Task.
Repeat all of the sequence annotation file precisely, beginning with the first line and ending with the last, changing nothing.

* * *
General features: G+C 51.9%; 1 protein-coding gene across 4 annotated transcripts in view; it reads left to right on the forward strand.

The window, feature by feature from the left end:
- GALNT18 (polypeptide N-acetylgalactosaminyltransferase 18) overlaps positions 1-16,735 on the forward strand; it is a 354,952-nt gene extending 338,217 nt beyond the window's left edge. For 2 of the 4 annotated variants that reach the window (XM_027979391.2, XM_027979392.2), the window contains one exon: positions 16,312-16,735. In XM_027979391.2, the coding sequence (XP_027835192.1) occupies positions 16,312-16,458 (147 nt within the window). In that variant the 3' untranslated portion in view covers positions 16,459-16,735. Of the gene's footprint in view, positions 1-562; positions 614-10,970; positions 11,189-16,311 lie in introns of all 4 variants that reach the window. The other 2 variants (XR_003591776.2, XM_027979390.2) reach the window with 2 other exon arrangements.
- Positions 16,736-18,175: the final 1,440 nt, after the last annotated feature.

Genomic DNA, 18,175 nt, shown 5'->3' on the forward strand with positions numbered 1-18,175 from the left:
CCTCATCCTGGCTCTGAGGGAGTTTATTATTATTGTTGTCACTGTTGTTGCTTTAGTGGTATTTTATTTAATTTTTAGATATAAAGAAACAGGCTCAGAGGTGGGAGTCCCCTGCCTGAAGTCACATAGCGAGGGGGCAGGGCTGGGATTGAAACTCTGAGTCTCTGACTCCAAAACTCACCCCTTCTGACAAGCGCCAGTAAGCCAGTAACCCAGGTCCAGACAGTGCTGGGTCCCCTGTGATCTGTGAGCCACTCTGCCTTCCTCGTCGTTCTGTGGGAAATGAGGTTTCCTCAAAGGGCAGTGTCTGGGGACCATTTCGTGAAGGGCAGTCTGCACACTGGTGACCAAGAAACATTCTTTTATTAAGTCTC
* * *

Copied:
General features: G+C 51.9%; 1 protein-coding gene across 4 annotated transcripts in view; it reads left to right on the forward strand.

The window, feature by feature from the left end:
- GALNT18 (polypeptide N-acetylgalactosaminyltransferase 18) overlaps positions 1-16,735 on the forward strand; it is a 354,952-nt gene extending 338,217 nt beyond the window's left edge. For 2 of the 4 annotated variants that reach the window (XM_027979391.2, XM_027979392.2), the window contains one exon: positions 16,312-16,735. In XM_027979391.2, the coding sequence (XP_027835192.1) occupies positions 16,312-16,458 (147 nt within the window). In that variant the 3' untranslated portion in view covers positions 16,459-16,735. Of the gene's footprint in view, positions 1-562; positions 614-10,970; positions 11,189-16,311 lie in introns of all 4 variants that reach the window. The other 2 variants (XR_003591776.2, XM_027979390.2) reach the window with 2 other exon arrangements.
- Positions 16,736-18,175: the final 1,440 nt, after the last annotated feature.

Genomic DNA, 18,175 nt, shown 5'->3' on the forward strand with positions numbered 1-18,175 from the left:
CCTCATCCTGGCTCTGAGGGAGTTTATTATTATTGTTGTCACTGTTGTTGCTTTAGTGGTATTTTATTTAATTTTTAGATATAAAGAAACAGGCTCAGAGGTGGGAGTCCCCTGCCTGAAGTCACATAGCGAGGGGGCAGGGCTGGGATTGAAACTCTGAGTCTCTGACTCCAAAACTCACCCCTTCTGACAAGCGCCAGTAAGCCAGTAACCCAGGTCCAGACAGTGCTGGGTCCCCTGTGATCTGTGAGCCACTCTGCCTTCCTCGTCGTTCTGTGGGAAATGAGGTTTCCTCAAAGGGCAGTGTCTGGGGACCATTTCGTGAAGGGCAGTCTGCACACTGGTGACCAAGAAACATTCTTTTATTAAGTCTC